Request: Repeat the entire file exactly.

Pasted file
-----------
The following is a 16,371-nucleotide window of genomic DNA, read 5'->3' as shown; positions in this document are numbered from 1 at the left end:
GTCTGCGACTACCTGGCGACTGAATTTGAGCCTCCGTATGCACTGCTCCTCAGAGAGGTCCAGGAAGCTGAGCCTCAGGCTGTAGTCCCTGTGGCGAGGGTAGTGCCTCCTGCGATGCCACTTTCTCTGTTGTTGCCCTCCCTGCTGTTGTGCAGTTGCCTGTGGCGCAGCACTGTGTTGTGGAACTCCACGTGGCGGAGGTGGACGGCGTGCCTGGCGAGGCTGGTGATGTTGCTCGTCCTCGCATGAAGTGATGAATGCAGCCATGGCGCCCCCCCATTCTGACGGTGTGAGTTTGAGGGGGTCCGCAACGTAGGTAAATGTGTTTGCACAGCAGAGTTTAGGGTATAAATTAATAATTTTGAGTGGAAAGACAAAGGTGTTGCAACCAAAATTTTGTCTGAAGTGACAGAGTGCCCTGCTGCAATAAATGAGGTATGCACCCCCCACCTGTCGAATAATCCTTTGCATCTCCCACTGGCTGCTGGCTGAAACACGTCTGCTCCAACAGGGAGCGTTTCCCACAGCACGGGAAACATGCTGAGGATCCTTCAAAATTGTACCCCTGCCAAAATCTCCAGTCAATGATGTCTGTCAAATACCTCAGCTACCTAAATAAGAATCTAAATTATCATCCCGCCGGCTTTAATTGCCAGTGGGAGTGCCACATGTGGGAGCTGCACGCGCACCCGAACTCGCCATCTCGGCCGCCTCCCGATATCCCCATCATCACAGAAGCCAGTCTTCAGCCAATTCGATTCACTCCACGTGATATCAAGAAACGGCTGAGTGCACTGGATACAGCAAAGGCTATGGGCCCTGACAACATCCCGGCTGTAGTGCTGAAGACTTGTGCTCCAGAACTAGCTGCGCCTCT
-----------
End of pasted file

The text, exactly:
The following is a 16,371-nucleotide window of genomic DNA, read 5'->3' as shown; positions in this document are numbered from 1 at the left end:
GTCTGCGACTACCTGGCGACTGAATTTGAGCCTCCGTATGCACTGCTCCTCAGAGAGGTCCAGGAAGCTGAGCCTCAGGCTGTAGTCCCTGTGGCGAGGGTAGTGCCTCCTGCGATGCCACTTTCTCTGTTGTTGCCCTCCCTGCTGTTGTGCAGTTGCCTGTGGCGCAGCACTGTGTTGTGGAACTCCACGTGGCGGAGGTGGACGGCGTGCCTGGCGAGGCTGGTGATGTTGCTCGTCCTCGCATGAAGTGATGAATGCAGCCATGGCGCCCCCCCATTCTGACGGTGTGAGTTTGAGGGGGTCCGCAACGTAGGTAAATGTGTTTGCACAGCAGAGTTTAGGGTATAAATTAATAATTTTGAGTGGAAAGACAAAGGTGTTGCAACCAAAATTTTGTCTGAAGTGACAGAGTGCCCTGCTGCAATAAATGAGGTATGCACCCCCCACCTGTCGAATAATCCTTTGCATCTCCCACTGGCTGCTGGCTGAAACACGTCTGCTCCAACAGGGAGCGTTTCCCACAGCACGGGAAACATGCTGAGGATCCTTCAAAATTGTACCCCTGCCAAAATCTCCAGTCAATGATGTCTGTCAAATACCTCAGCTACCTAAATAAGAATCTAAATTATCATCCCGCCGGCTTTAATTGCCAGTGGGAGTGCCACATGTGGGAGCTGCACGCGCACCCGAACTCGCCATCTCGGCCGCCTCCCGATATCCCCATCATCACAGAAGCCAGTCTTCAGCCAATTCGATTCACTCCACGTGATATCAAGAAACGGCTGAGTGCACTGGATACAGCAAAGGCTATGGGCCCTGACAACATCCCGGCTGTAGTGCTGAAGACTTGTGCTCCAGAACTAGCTGCGCCTCT